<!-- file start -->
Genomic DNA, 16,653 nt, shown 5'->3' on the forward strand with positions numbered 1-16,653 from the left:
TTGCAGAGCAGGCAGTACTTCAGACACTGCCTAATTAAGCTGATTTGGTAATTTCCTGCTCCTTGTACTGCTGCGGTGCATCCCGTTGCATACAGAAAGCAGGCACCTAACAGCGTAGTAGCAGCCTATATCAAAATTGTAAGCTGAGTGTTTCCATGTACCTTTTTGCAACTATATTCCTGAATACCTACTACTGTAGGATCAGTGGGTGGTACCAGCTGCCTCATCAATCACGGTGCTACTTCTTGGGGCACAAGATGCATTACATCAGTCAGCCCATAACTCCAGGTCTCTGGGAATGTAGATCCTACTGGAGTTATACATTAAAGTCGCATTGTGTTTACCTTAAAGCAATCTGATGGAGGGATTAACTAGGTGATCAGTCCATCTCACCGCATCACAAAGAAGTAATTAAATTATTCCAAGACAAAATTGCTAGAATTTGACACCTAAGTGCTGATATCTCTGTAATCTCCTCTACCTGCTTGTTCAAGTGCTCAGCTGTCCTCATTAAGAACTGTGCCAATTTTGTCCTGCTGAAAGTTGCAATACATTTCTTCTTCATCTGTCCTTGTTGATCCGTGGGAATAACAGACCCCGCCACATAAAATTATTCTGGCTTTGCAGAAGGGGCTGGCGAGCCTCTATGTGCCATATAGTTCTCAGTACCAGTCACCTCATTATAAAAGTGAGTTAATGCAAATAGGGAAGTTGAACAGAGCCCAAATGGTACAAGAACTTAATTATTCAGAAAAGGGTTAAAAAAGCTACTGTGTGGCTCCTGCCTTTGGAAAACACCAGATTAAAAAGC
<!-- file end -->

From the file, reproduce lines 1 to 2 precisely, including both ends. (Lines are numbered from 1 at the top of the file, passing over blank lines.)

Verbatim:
Genomic DNA, 16,653 nt, shown 5'->3' on the forward strand with positions numbered 1-16,653 from the left:
TTGCAGAGCAGGCAGTACTTCAGACACTGCCTAATTAAGCTGATTTGGTAATTTCCTGCTCCTTGTACTGCTGCGGTGCATCCCGTTGCATACAGAAAGCAGGCACCTAACAGCGTAGTAGCAGCCTATATCAAAATTGTAAGCTGAGTGTTTCCATGTACCTTTTTGCAACTATATTCCTGAATACCTACTACTGTAGGATCAGTGGGTGGTACCAGCTGCCTCATCAATCACGGTGCTACTTCTTGGGGCACAAGATGCATTACATCAGTCAGCCCATAACTCCAGGTCTCTGGGAATGTAGATCCTACTGGAGTTATACATTAAAGTCGCATTGTGTTTACCTTAAAGCAATCTGATGGAGGGATTAACTAGGTGATCAGTCCATCTCACCGCATCACAAAGAAGTAATTAAATTATTCCAAGACAAAATTGCTAGAATTTGACACCTAAGTGCTGATATCTCTGTAATCTCCTCTACCTGCTTGTTCAAGTGCTCAGCTGTCCTCATTAAGAACTGTGCCAATTTTGTCCTGCTGAAAGTTGCAATACATTTCTTCTTCATCTGTCCTTGTTGATCCGTGGGAATAACAGACCCCGCCACATAAAATTATTCTGGCTTTGCAGAAGGGGCTGGCGAGCCTCTATGTGCCATATAGTTCTCAGTACCAGTCACCTCATTATAAAAGTGAGTTAATGCAAATAGGGAAGTTGAACAGAGCCCAAATGGTACAAGAACTTAATTATTCAGAAAAGGGTTAAAAAAGCTACTGTGTGGCTCCTGCCTTTGGAAAACACCAGATTAAAAAGC